IN JANUARY 1984, the democratically elected and newly inaugurated president of Argentina, Raul Alfonsin, called the country's most distinguished man of letters, Ernesto Sabato, and asked him to join a Commission on the Disappeared, whose task was to review the six-year reign of terror of the junta that had ended the year before.
Sabato, whose novels have won him international acclaim, unhestitatingly accepted -- although, as he told Alfonsin, he knew "we were going to suffer a lot, not just because of that descent into hell, but also because the repressors are still free and armed."
The commission was made up of a Catholic bishop, a Protestant bishop, an American rabbi, members of the Human Rights Commission, a lawyer, a philosopher, the former rector of the University of Buenos Aires, a journalist, a scientist, a heart surgeon and two former members of Argentina's Supreme Court.
Sabato was chosen not just for his fame. He was one of the few who had dared to speak out against the junta, to denounce the torture, repression and disappearances that it had justified as necessary to save the nation for the West and Christianity. He made a point of never saying in the foreign press what he did not also say in Argentina. Presumably his prestige saved him from the fate suffered by at least 9,000 "disappeared" Argentines.
Sabato was elected commission president, thus insuring a report of exceptional literary quality. He wrote the majestic, heartbreaking prologue, which concludes:
"Great calamities are always instructive. Doubtlessly the most terrible drama the nation has suffered in its history that lasted the duration of the military dictatorship . . . will help us understand that only democracy can preserve people from such horror, that only democracy can maintain and save the sacred and essential rights of the human being. Only in this way can we be sure that . . . these events that have made us tragically famous in the civilized world will not be repeated."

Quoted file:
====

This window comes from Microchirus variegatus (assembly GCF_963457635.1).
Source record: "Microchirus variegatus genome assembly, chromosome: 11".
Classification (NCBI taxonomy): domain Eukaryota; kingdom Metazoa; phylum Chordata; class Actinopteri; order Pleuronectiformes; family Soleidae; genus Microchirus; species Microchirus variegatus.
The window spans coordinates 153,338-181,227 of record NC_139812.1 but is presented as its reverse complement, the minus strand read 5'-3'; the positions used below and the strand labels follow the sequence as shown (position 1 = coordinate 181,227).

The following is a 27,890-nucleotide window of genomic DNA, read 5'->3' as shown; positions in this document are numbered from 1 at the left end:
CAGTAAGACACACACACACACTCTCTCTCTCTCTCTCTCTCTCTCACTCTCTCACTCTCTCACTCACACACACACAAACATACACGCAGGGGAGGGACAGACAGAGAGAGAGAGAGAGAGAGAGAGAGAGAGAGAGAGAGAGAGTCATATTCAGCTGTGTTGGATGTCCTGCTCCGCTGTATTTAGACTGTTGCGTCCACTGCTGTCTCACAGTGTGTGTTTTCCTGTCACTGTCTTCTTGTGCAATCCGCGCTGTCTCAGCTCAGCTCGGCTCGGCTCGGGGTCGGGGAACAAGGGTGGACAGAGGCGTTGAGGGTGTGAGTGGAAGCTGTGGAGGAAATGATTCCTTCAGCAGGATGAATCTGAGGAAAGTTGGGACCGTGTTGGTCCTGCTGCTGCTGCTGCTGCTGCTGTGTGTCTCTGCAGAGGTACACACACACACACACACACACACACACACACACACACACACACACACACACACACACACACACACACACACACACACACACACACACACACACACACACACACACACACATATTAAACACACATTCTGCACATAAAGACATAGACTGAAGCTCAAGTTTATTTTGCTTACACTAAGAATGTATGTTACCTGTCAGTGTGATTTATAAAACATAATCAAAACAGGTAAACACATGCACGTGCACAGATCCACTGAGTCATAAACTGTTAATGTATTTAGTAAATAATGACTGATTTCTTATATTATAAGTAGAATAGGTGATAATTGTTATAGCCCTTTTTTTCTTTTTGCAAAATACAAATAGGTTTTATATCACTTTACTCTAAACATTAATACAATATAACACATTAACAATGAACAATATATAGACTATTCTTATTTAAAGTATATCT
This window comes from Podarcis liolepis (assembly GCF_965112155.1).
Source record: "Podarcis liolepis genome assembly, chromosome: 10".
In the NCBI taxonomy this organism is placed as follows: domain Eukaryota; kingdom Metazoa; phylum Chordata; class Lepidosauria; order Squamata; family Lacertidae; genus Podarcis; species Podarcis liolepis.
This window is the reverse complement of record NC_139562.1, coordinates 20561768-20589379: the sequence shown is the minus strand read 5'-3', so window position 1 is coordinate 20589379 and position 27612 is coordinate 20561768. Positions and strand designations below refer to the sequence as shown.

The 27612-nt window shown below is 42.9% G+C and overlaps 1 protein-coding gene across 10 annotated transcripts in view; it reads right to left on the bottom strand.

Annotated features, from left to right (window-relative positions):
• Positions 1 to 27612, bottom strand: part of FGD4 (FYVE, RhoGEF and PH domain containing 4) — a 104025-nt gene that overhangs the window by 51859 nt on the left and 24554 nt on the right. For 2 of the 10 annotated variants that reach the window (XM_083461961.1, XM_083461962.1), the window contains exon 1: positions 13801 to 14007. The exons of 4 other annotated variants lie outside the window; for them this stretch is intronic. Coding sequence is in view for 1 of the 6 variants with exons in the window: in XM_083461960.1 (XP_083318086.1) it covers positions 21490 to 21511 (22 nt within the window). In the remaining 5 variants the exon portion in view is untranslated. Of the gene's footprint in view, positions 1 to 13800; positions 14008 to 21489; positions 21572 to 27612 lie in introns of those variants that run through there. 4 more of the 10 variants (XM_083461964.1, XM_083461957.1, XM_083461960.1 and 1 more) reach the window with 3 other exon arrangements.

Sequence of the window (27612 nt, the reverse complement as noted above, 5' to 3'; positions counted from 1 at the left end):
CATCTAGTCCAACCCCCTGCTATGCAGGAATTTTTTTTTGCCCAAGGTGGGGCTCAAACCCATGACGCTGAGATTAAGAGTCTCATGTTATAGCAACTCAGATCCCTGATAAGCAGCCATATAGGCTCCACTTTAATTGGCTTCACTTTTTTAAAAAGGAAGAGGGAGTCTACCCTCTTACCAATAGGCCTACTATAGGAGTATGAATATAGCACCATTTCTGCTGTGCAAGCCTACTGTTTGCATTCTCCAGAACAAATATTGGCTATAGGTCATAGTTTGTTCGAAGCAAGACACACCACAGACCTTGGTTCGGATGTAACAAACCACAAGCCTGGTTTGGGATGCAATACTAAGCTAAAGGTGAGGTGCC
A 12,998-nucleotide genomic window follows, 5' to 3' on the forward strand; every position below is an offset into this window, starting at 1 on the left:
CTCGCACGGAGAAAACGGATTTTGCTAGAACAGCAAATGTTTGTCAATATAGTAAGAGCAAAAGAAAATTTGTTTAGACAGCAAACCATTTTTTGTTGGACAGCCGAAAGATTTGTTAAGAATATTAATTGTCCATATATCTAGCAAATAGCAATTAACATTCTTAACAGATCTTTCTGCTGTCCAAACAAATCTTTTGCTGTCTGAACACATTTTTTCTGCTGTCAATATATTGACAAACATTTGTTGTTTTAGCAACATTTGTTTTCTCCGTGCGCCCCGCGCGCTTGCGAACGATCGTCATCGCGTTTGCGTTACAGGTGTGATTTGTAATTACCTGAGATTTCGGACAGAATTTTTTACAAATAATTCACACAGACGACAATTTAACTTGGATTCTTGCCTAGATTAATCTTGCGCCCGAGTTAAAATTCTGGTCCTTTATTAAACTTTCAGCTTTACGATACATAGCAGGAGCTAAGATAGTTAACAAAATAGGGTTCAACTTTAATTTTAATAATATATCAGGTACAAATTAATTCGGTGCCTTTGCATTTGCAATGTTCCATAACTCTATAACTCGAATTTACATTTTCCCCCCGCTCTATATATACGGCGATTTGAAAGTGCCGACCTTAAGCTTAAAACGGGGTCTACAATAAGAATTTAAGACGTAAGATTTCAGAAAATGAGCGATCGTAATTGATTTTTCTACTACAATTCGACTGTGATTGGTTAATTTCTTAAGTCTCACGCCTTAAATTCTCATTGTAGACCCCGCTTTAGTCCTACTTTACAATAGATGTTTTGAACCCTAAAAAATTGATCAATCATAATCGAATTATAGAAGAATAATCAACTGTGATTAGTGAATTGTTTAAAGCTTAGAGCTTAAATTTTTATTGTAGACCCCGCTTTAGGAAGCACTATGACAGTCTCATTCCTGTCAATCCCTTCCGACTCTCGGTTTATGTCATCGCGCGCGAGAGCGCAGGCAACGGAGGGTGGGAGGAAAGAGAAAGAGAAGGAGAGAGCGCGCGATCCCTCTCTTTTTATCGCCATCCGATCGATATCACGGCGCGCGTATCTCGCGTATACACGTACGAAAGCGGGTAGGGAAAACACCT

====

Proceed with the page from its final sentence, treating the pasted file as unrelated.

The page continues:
"Nunca Mas" (Never Again), as the commission's report is entitled, has sold 300,000 copies in Argentina. It is meticulous and eloquent, the facts presented drawn from nine months and more than 50,000 pages of testimony. Its findings were turned over to the judiciary and nine members of the junta have been tried and found guilty. Two top military commanders, former president Jorge Videla and Emilio Massera, were given life terms -- ironically, Argentina has no death sentence. Hundreds of others are being prosecuted.
Sabato, now 75, came to Washington recently to participate in symposia on his literary work. He is a somber, elegant man. He talks with pain about his uncommon civic duty, but with pride. He hopes that the process instituted by the commission will serve as a model for other nations that repent of their official savagery and seek to make amends through justice.
He was not suprised by the hideous evidence presented to the commission. He has a tragic view of life, as reflected in his novels, and believes that the struggle against the evil in human nature is unending. Argentina is not alone in its record of sadism and cruelty -- it is enough to mention the Germans, the French in Algeria.
Every morning when he woke up during his sickening toil, Sabato would say to his wife, "Now the nightmare begins.
"There is no precedent anywhere in the world for some of the methods used," he says. "We have been given evidence that children and old people were tortured so that their relatives would give the information which their captors sought."
The commissioners visited many of the 300 torture centers where Argentines, some of whom had done nothing more than have their names found in the address books of dissidents, were held, tortured and sometimes killed.
The commission's first secretary had to be relieved of duty, finding the stories of "one atrocity worse than another."
"And although we must allow justice to have the last word," Sabato wrote, "we cannot be silent about the things we have heard, read and recorded; they go far beyond the merely criminal, coming into the black category of crimes against humanity."
Not all Argentines approve the report. The Mothers of the Plaza of May -- those valiant women who paraded around the government square every Thursday, wearing white kerchiefs and holding aloft pictures of their "disappeared" loved ones -- have protested vehemently that more criminals have not been rounded up and tried.
"We understand the pain and sorrow of the mothers, but the mothers must understand that justice works in this way," said Sabato. "It is slow. The only quick justice belongs to totalitarian and despotic countries."